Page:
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Shannon Group tells workers it will restore 20 percent pay cut once passenger numbers top one million

THE Shannon Group has stated that it will restore a unilateral 20% pay cut imposed on its workforce once airport passenger numbers reach one million.

However, any pay restoration may not be until the second half of 2022 before Shannon Airport will reach the one million target.

This follows the Shannon Group telling the Labour Court that it currently estimates that passenger numbers for 2021 for Shannon Airport will be well short of one million and will reach 600,000 due to the Covid-19 pandemic impact.

At the court, the Shannon Group revealed that passenger numbers collapsed last year to 360,000 from 1.72m in 2019.

Unions representing 160 workers at all grades and including Airport Police and firefighters have rejected the offer by the Shannon Group to restore the 20percent pay-cut once passenger numbers top one million.

At the Labour Court, unions were seeking restoration of the 20 percent pay-cut imposed last year and a plan to return the monies deducted since September to the members affected.

However, Deputy Chairman of the Labour Court, Louise O’Donnell has recommended that unions and management re-engage over the next six weeks to see if an alternative solution can be found to achieve savings that would remove the need for the pay-cut.

Ms O’Donnell has stated that if the parties can’t come to an agreement, the Labour Court will then make a recommendation with no need for a further hearing.

Ms O’Donnell has also asked the Shannon Group to re-state its position to restore pay-cuts once passenger numbers reach one million.

At the Labour Court, the Shannon Group stated that the value of the pay-cut is €45,000 per fortnight.

The unions told the Labour Court that the 20 percent pay-cut on workers earning over €30,000 was imposed despite union demands for a postponement of the measure.

In its submission to the Labour Court, the Shannon Group stated that at the time the pay reduction was communicated and implemented the airport had lost 90 percent of its business and was protecting 80 percent income for frontline staff required to work full hours.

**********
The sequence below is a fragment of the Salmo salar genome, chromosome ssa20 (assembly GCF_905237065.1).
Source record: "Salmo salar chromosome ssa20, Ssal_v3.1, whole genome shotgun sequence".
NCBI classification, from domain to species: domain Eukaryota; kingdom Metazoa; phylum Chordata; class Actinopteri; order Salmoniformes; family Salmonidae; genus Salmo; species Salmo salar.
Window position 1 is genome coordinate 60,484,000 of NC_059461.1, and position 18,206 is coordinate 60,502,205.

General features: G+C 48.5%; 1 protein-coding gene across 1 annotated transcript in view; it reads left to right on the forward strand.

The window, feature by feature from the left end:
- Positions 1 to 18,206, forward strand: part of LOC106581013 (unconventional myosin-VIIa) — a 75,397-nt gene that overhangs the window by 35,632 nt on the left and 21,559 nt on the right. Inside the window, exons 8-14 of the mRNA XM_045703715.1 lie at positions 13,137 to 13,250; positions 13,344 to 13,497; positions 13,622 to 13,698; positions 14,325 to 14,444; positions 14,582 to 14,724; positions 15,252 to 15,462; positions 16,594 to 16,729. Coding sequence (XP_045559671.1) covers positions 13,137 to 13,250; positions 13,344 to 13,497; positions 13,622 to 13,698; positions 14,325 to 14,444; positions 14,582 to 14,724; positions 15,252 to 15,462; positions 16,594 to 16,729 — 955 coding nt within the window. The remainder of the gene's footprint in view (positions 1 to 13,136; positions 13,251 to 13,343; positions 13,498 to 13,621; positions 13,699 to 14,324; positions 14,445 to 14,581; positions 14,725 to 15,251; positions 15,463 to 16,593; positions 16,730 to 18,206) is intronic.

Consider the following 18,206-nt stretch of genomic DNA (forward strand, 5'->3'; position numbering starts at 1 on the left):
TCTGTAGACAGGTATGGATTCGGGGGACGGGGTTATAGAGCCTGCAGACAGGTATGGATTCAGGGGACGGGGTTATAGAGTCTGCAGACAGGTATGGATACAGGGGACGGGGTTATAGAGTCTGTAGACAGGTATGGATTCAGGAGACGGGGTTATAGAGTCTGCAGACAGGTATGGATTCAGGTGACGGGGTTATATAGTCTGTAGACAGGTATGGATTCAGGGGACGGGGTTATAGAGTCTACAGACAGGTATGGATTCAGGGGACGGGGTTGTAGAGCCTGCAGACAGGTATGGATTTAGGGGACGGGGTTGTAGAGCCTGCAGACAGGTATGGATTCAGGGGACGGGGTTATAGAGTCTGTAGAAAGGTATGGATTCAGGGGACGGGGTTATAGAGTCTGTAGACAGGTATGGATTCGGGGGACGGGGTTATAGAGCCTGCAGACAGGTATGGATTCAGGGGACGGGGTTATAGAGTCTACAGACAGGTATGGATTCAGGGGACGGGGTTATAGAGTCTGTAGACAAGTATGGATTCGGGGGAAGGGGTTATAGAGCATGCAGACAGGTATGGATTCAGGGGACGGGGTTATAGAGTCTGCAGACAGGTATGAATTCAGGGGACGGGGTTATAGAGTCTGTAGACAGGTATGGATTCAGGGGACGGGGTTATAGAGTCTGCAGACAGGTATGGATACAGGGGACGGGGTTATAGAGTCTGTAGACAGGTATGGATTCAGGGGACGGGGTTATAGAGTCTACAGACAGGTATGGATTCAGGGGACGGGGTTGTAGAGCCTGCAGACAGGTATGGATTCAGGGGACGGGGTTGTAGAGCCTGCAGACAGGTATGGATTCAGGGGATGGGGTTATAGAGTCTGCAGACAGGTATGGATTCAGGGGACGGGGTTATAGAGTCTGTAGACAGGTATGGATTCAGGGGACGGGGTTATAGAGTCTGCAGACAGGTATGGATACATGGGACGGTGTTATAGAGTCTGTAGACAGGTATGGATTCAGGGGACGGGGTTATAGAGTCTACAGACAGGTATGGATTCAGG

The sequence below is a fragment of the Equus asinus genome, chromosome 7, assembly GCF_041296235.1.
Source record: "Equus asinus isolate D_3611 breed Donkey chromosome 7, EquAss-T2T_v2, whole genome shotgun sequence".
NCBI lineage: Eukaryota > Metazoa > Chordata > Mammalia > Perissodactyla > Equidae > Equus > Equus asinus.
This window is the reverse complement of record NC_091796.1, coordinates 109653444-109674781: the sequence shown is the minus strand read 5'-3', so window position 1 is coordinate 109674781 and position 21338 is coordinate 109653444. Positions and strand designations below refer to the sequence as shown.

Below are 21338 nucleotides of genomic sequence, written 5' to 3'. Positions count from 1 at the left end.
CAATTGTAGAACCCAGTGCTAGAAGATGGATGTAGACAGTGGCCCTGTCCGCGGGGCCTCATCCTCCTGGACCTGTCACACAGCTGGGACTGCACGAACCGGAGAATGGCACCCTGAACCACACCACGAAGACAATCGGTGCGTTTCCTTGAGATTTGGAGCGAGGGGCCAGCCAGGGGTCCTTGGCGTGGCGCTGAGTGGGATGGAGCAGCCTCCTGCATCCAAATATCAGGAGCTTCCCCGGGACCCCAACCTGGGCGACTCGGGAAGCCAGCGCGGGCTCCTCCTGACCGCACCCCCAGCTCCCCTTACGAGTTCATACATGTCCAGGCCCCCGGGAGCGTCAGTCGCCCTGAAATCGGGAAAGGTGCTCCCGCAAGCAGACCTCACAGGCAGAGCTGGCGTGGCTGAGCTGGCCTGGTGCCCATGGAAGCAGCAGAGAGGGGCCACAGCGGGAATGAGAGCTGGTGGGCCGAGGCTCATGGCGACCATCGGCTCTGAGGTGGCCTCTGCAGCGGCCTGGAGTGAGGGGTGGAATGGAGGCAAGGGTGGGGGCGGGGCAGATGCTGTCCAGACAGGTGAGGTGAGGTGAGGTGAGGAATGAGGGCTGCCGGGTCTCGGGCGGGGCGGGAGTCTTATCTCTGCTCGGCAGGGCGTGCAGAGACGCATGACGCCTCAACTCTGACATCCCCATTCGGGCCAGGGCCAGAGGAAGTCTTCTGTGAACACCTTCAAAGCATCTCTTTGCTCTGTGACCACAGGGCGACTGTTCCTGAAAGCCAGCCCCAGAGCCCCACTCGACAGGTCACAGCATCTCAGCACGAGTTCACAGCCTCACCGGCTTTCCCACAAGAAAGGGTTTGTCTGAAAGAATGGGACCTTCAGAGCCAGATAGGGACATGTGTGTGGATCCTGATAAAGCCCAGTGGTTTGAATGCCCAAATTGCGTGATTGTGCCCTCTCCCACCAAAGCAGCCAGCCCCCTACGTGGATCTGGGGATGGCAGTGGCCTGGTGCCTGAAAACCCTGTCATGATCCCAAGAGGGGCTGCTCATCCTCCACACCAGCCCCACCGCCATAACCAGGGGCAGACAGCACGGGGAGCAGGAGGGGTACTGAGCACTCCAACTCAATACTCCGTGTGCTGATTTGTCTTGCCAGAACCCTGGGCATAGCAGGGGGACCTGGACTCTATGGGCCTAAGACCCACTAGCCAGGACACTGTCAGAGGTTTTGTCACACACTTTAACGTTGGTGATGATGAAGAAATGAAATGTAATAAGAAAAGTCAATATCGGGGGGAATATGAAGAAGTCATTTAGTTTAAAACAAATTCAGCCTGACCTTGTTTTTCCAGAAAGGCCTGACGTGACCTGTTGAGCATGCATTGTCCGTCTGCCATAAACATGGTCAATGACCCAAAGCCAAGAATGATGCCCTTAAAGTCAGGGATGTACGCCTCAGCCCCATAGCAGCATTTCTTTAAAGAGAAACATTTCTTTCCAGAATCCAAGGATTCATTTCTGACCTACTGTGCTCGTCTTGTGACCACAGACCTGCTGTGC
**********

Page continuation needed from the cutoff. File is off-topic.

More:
Workers at the airport have been able to avail of the Government’s Covid Wage Subsidy Schemes.

The Shannon Group told the court that the aviation sector is facing unprecedented challenges in the coming years and that it wants to protect as many jobs as possible and needs to implement flexible operating measures where-ever possible.

The Shannon Group stated that its 600,000 passenger estimate for 2021 “is totally dependent on the Government guidelines in place in respect of travel and Covid-19 and any knock on effects arising from same”.

The unions, SIPTUFORSA and CONNECT told the Labour Court of their members’ “frustration, annoyance and upset” at the unilateral action by the Shannon Group in imposing the 20 percent pay cut where the unions had been engaging with the employer.

The unions pointed out that they had successfully engaged with other employers in the aviation industry and had avoided unilateral action and the negative consequences that flowed from such action.

The unions stated that they have displayed flexibility throughout the downturn despite outstanding industrial relations issues not being addressed.

The unions state that management have continuously broken and failed to implement a Work Relations Commission (WRC) agreement of February 2019.

The unions stated that the manner in which the pay cut had occurred had created “a distrust” in respect of engaging with the employer in a full and frank manner.

In response, the Shannon Group while acknowledging that taking unilateral action was not productive in a collective bargaining arena, felt at that time that they had to act.

The Shannon Group stated that the difficulty for it was because of the uncertainty in the aviation industry they needed the savings generated by the pay cuts.

The Shannon Group stated that at conciliation prior to the case coming before the Labour Court, it had put forward proposals which they felt would remove the need for a straight pay cut, but would require the ability for the employer to flex working hours to meet demand.

The group stated that this proposal, along with the proposal to restore the 20 percent once passenger numbers hit one million, was also  rejected by the unions.

 

By Gordon Deegan 

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